Tidal Power & the Magnus Effect

svetz

Works in theory! Practice? That's something else
Staff member
Moderator
There are a number of great uses for Hydroelectric (like dragging a hydro turbine behind your sailboat) when the conditions are right.

But what about tidal power?

The Magnus effect seems promising. See https://www.diysolarforum.com/index.php?threads/the-magnus-effect.26/ for discussion in air.

The density of sea water is 1000x that of air, and it's not uncommon to see currents over 0.5 mph over 18 hours a day under bridges or other restricted flow areas. Since the Magnus effect is linear to fluid flow; just multiply the numbers in the other post by 1000.



None of what's here is new, folks have been looking into this for a long long time. But AFAIK, none of these are being used for power generation anywhere; so it makes me think there's some fatal flaw with it. The US Navy did a report on it here: apps.dtic.mil/dtic/tr/fulltext/u2/a165902.pdf, I really like the rudder/keel applications.
 

aboy

New Member
There are a number of tidal powerplants:
But the best/biggest streams are not yet developed. There are enormous streams in north east of Canada and north east of Russia, but they are far from cities. The biggest tidal streams near cities is probably those around Great Britain.
 

svetz

Works in theory! Practice? That's something else
Staff member
Moderator
...The density of sea water is 1000x that of air, and it's not uncommon to see currents over 0.5 mph over 18 hours a day under bridges or other restricted flow areas. Since the Magnus effect is linear to fluid flow; just multiply the numbers in the other post by 1000.

How is it I never ran the numbers here?
F/L = ρv 2πr²ω, where r is the radius of the cylinder and ω is the cylinder rotational speed.

So, if the cylinders had a 1' radius, then for 1m cylinder length at the power is:

Code:
                        power kW, cylinder revolutions per second
flow, mph   flow m/s   0.25     0.5      1        2       3       4
   .25      .111        .06      .117     .236     .471    .705    .942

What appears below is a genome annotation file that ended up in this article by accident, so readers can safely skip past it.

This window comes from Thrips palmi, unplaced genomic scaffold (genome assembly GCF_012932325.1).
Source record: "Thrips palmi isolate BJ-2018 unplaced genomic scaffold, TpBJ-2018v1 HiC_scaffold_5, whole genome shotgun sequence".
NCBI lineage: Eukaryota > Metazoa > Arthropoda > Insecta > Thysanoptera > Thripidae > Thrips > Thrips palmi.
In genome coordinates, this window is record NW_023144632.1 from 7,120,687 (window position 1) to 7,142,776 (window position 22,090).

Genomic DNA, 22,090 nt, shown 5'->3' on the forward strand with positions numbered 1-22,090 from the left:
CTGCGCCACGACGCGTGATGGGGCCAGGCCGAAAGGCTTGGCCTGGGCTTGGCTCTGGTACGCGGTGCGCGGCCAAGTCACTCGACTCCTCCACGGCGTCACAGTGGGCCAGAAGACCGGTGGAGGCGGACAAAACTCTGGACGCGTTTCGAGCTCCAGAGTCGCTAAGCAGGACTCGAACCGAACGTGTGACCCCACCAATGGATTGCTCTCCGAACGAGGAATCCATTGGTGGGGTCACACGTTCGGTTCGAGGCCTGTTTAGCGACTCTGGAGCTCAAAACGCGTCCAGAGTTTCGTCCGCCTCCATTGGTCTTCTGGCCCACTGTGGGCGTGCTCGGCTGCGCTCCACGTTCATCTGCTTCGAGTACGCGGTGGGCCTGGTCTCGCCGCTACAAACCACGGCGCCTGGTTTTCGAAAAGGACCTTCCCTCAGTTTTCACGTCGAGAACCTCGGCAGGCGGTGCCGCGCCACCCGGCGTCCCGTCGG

.5       .237        .126     .252     .5      1       1.5     2
   1        .447        .237     .474    .949     1.9     2.8     3.8
   2        .894        .474     .949   1.9       3.8     5.7     7.6
   3       1.341        .711    1.4     2.8       5.7     8.5    11.4

From the table in the OP the water speed is between .5 and 1.5 for 2 hours/d, so at an average of 1 mph with a 1 revolution per second would generate 12 kWh per cylinder/d. Rougher is supposed to be better, so perhaps fouling wouldn't have a big impact. I could see a revolving line of these under bridges. Easy to adjust the power output by altering the spin rate.

Let's change the units to revolutions per minute but keep the diameter and length the same for the 1 mph case:
Code:
                        power W, cylinder revolutions per minute
flow, mph   flow m/s    1     5    10     15     20      30     60
   1        .447       16    79   158    237    316     395    949

Using the same case as above, let's increase the radius from a foot to a meter:
Code:
                        power W, cylinder revolutions per minute
flow, mph   flow m/s    1     5    10     15     20      30     60
   1        .447       76   378   757    1135   1513   1891   4540
 
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